Many patients who have had a biopsy for skin cancer ask if it is still necessary to undergo a second procedure for definitive treatment. “It’s healed up,” or “There doesn’t look like there’s anything left” are common thoughts we hear from our patients.
It is important to note that a skin biopsy is a diagnostic, not therapeutic procedure. In other words, a biopsy is meant only to take a small portion of a suspicious growth in order to send it to another doctor – the pathologist – who examines the tissue under the microscope to make a diagnosis. Biopsies are not intended to remove or cure skin cancers.
Although the common sun related skin cancers we see and treat develop in the outer layer of the skin (the epidermis), they not only grow broadly, but also grow deeply into the layers beneath. So while skin biopsies may shave off or remove the visible, outwardly growing portion of a skin cancer, they are not meant to provide clear margins (complete removal) at the edges or underside. Often times, as areas heal after the biopsy, normal skin can grow over the portion of the skin cancer that is left behind, giving the appearance that it has been cured.
This can be misleading, because patients feel that they no longer need treatment, but a portion of skin cancer has now been “trapped” under the skin and can grow significantly before it is detectable. Thus, it is imperative to seek evaluation of your biopsy site and know that, even if the site looks well healed, there is almost certainly residual skin cancer that should be treated.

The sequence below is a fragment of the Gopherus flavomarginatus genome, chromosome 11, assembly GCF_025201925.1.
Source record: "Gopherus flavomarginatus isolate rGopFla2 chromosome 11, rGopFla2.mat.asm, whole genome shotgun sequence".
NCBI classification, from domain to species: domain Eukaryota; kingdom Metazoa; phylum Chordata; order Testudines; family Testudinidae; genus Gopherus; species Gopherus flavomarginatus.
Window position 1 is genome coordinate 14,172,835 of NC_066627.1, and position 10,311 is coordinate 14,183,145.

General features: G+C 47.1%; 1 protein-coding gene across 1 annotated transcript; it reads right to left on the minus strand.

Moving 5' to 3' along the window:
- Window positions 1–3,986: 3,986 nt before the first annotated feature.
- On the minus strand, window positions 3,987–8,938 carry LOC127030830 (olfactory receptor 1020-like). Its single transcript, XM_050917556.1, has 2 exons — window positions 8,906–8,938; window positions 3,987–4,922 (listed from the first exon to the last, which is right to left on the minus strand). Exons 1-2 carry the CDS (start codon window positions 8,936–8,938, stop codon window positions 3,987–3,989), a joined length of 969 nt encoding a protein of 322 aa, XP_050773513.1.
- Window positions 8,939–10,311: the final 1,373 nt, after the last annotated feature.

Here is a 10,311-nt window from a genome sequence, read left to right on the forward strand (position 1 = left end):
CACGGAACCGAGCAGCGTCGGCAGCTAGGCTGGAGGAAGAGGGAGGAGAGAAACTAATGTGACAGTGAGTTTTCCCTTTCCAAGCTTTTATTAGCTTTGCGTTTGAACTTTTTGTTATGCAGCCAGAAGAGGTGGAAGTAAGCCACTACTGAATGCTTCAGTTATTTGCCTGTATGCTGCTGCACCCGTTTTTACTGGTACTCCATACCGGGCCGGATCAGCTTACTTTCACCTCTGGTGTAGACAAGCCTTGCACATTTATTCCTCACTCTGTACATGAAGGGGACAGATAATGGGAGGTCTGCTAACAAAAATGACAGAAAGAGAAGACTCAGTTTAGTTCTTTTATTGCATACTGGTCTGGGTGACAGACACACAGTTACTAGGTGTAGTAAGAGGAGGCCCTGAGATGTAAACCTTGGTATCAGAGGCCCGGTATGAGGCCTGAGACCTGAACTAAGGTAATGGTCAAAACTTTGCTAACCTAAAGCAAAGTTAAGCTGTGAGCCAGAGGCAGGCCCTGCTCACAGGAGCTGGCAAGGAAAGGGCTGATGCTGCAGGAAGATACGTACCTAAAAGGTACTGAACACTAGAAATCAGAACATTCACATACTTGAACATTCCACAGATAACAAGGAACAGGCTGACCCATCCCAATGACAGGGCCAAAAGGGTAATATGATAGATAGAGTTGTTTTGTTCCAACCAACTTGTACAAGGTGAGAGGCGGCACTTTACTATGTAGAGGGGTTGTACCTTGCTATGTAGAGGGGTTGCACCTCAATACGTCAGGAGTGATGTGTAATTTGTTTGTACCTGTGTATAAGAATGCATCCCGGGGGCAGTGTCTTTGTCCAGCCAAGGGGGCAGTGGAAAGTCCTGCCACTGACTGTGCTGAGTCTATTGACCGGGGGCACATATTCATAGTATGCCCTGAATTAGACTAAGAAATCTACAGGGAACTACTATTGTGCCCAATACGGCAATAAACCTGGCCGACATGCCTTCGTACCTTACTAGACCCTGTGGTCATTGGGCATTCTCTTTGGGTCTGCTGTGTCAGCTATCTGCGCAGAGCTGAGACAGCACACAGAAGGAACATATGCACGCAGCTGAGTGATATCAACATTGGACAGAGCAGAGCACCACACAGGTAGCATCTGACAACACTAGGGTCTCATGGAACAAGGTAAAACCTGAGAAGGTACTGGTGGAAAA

To make things even more complicated, occasionally a biopsy report may say that the skin cancer was ‘clear in the planes of sectioning’. This does not mean that the skin cancer was completely removed. This is the pathologist’s way of saying “in the piece I saw, it looked like the skin cancer was out. But I didn’t see the whole piece of skin, so I might not be right.” In fact, we know from prior studies that even if the biopsy report says the skin cancer has been removed, there is residual cancer present as often as 25% of the time.
The advantages of Mohs surgery are the ability to precisely remove only the portion of skin that is involved with skin cancer and preserve as much of the normal skin. Your Mohs surgeon acts as both surgeon and pathologist, so he or she is able to remove the visible healed over biopsy site and immediately examine the edges and underside while you wait to ensure it has been completely removed. Think of it as being able to remove a bruise (the cancer) from an otherwise perfectly good apple (your skin!) and keeping as much of the healthy apple behind for you to enjoy.